It took A.B.C. Whipple more than six months to convince the military to allow Life Magazine to print the photo, but when he did, the image changed photojournalism -- and the course of World War II -- forever.
'Cal' Whipple, who was a Pentagon correspondent for Life in 1943, died Sunday of pneumonia in Connecticut at the age of 94.
Whipple was a reporter for Life and an executive editor of Time-Life Books, but he will undoubtedly be best remembered for his efforts to get a photograph of three dead American soldiers on a beach in New Guinea published in the September 20, 1943 issue of the magazine.
Up until the Buna Beach photo, taken by George Strock in February 1943, American dead were only shown in flag-draped coffins in American media. But Whipple pressed on, and up, ultimately getting the issue before President Franklin Delano Roosevelt, who allowed the photo published.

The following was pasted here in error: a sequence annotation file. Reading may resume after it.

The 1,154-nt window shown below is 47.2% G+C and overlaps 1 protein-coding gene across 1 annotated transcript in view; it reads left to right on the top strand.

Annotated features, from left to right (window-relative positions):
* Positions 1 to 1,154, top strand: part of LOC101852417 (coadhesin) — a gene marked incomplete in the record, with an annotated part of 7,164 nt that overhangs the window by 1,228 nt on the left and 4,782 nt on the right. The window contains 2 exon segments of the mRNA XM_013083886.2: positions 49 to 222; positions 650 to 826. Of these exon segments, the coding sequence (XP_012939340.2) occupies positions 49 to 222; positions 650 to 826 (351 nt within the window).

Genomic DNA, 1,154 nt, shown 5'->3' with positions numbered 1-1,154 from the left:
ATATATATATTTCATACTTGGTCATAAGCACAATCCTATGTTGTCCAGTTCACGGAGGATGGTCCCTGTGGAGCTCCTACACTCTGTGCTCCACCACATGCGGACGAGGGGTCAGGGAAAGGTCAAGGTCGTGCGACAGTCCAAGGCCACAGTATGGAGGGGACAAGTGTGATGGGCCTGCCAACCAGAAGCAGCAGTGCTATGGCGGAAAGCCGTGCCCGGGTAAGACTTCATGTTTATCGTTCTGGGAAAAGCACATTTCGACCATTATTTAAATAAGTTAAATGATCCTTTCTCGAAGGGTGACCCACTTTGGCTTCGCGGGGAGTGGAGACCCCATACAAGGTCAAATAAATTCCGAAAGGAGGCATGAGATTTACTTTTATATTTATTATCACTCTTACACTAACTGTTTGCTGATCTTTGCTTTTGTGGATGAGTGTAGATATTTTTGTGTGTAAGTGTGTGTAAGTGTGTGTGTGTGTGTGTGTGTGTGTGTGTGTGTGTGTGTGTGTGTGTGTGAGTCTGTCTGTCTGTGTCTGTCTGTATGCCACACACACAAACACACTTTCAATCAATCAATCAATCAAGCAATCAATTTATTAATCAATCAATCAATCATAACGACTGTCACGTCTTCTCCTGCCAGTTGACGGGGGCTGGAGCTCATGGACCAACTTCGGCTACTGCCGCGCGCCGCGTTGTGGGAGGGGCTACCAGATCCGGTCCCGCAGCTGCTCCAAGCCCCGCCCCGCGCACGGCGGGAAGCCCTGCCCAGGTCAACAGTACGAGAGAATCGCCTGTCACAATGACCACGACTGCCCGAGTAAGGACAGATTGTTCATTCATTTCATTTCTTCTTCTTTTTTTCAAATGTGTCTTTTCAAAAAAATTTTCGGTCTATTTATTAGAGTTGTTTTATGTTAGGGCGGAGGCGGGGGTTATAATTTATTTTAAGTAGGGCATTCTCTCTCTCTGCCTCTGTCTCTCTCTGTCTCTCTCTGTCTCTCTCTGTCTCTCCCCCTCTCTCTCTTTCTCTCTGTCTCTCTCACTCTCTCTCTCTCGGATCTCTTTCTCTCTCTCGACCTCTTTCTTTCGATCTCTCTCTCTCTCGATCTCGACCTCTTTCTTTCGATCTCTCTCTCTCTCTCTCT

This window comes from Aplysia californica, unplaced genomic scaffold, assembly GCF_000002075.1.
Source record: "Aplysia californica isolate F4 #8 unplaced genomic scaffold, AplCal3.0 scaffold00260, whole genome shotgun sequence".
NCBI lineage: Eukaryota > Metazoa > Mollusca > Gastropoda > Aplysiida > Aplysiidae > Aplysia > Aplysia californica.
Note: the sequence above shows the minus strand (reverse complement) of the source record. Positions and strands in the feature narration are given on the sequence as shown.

Roosevelt relented, in part, to stave off complacency on the home front.
"I had to go over to the Pentagon and really beat on the censors," Whipple said in a 1986 interview. "And that took a lot of negotiating on the part of a lot of people at Life who were trying to get that picture cleared."
Chris Whipple, who confirmed his father's passing, said his father felt the photograph was a turning point.
"I think that he felt this was a watershed in the course of the war," Chris Whipple said. "I think that he felt that in his own way he had made a real contribution. I think he thought it was a special achievement and probably the most important thing he did as a journalist."
At the time of publication, Life printed the photograph opposite a full-page editorial explaining the decision.
"Words are never enough," it said. "Words do not exist to make us see, or know, or feel what it is like, what actually happens."